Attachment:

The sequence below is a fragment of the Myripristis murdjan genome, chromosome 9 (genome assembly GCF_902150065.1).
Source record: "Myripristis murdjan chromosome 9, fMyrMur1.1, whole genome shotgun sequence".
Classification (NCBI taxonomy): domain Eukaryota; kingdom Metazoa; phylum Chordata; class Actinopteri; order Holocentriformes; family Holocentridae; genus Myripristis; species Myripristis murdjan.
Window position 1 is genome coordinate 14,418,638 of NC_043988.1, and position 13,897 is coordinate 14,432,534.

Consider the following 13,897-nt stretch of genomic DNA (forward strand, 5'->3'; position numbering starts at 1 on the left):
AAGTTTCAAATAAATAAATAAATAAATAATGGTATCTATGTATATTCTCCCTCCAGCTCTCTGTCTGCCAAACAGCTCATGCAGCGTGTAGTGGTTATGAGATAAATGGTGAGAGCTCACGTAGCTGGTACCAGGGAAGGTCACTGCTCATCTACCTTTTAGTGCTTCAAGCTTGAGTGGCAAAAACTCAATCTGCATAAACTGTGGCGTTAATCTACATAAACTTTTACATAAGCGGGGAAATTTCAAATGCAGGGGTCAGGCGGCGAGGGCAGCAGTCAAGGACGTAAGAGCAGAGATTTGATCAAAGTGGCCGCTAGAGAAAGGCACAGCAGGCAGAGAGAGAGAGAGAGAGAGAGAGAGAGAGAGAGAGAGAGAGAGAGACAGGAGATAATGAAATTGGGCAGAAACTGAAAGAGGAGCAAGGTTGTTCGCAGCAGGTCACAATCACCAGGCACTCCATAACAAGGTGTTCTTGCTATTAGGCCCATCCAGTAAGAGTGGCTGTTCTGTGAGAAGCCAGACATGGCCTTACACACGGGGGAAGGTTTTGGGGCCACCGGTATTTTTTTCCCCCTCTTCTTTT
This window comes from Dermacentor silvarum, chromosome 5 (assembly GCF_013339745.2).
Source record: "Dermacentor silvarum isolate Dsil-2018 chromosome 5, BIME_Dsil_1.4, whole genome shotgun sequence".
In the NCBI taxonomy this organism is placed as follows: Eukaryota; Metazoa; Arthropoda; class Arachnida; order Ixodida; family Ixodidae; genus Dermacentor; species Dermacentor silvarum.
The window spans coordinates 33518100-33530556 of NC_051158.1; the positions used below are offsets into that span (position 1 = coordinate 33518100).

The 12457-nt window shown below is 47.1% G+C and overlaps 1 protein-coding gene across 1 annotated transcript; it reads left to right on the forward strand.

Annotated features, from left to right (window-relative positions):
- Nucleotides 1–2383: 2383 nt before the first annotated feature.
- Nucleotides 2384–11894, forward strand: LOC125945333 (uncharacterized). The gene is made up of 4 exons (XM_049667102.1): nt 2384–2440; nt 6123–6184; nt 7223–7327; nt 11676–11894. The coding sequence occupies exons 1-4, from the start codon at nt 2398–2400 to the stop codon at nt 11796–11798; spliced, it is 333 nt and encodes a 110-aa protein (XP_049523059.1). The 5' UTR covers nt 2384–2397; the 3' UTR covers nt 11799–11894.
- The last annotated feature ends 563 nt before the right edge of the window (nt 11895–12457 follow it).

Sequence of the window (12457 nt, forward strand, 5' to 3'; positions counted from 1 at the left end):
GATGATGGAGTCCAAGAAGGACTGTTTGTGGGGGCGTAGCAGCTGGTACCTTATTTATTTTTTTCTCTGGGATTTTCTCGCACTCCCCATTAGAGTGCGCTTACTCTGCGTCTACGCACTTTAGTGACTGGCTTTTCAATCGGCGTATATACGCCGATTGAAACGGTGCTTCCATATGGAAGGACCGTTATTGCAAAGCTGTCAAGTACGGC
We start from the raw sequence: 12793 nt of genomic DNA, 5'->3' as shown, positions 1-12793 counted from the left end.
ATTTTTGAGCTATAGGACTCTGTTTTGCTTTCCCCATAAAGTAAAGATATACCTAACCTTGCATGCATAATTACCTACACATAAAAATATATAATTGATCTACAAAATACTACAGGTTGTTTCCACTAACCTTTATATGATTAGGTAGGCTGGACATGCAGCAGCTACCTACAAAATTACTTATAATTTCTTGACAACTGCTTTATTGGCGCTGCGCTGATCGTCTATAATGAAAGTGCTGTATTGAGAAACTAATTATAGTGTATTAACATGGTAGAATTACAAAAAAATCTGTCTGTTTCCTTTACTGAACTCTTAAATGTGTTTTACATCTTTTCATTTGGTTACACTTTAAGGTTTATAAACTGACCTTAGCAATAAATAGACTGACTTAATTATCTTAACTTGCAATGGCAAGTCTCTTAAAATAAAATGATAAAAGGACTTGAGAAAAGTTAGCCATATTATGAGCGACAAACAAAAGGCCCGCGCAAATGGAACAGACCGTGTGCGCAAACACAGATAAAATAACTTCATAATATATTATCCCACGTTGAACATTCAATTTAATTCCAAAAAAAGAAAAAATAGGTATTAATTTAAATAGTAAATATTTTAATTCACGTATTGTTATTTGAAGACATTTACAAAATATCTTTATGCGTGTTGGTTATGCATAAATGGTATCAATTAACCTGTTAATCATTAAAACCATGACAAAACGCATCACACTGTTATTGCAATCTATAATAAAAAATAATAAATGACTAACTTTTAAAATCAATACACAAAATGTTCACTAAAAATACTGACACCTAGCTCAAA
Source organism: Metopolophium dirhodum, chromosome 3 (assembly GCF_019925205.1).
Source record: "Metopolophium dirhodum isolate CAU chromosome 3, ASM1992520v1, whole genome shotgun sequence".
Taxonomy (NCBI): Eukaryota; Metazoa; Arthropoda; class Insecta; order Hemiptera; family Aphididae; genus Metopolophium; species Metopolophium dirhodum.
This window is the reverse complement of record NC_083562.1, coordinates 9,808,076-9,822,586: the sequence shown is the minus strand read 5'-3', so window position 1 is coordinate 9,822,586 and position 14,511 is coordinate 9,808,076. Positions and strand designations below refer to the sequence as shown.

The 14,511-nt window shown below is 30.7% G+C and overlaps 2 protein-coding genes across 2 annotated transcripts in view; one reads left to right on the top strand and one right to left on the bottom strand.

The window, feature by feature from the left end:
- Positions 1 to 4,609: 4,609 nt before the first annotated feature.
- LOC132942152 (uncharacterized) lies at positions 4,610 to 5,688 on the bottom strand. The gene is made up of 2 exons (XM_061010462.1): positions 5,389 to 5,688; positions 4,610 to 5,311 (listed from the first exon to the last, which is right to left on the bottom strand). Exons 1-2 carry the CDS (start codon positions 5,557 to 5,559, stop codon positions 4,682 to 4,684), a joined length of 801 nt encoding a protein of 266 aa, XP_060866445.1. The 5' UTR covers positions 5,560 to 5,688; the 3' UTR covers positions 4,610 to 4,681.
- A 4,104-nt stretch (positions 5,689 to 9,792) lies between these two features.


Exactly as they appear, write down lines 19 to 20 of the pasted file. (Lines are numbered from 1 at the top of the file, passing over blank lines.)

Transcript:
ATTTTTGAGCTATAGGACTCTGTTTTGCTTTCCCCATAAAGTAAAGATATACCTAACCTTGCATGCATAATTACCTACACATAAAAATATATAATTGATCTACAAAATACTACAGGTTGTTTCCACTAACCTTTATATGATTAGGTAGGCTGGACATGCAGCAGCTACCTACAAAATTACTTATAATTTCTTGACAACTGCTTTATTGGCGCTGCGCTGATCGTCTATAATGAAAGTGCTGTATTGAGAAACTAATTATAGTGTATTAACATGGTAGAATTACAAAAAAATCTGTCTGTTTCCTTTACTGAACTCTTAAATGTGTTTTACATCTTTTCATTTGGTTACACTTTAAGGTTTATAAACTGACCTTAGCAATAAATAGACTGACTTAATTATCTTAACTTGCAATGGCAAGTCTCTTAAAATAAAATGATAAAAGGACTTGAGAAAAGTTAGCCATATTATGAGCGACAAACAAAAGGCCCGCGCAAATGGAACAGACCGTGTGCGCAAACACAGATAAAATAACTTCATAATATATTATCCCACGTTGAACATTCAATTTAATTCCAAAAAAAGAAAAAATAGGTATTAATTTAAATAGTAAATATTTTAATTCACGTATTGTTATTTGAAGACATTTACAAAATATCTTTATGCGTGTTGGTTATGCATAAATGGTATCAATTAACCTGTTAATCATTAAAACCATGACAAAACGCATCACACTGTTATTGCAATCTATAATAAAAAATAATAAATGACTAACTTTTAAAATCAATACACAAAATGTTCACTAAAAATACTGACACCTAGCTCAAA
Source organism: Metopolophium dirhodum, chromosome 3 (assembly GCF_019925205.1).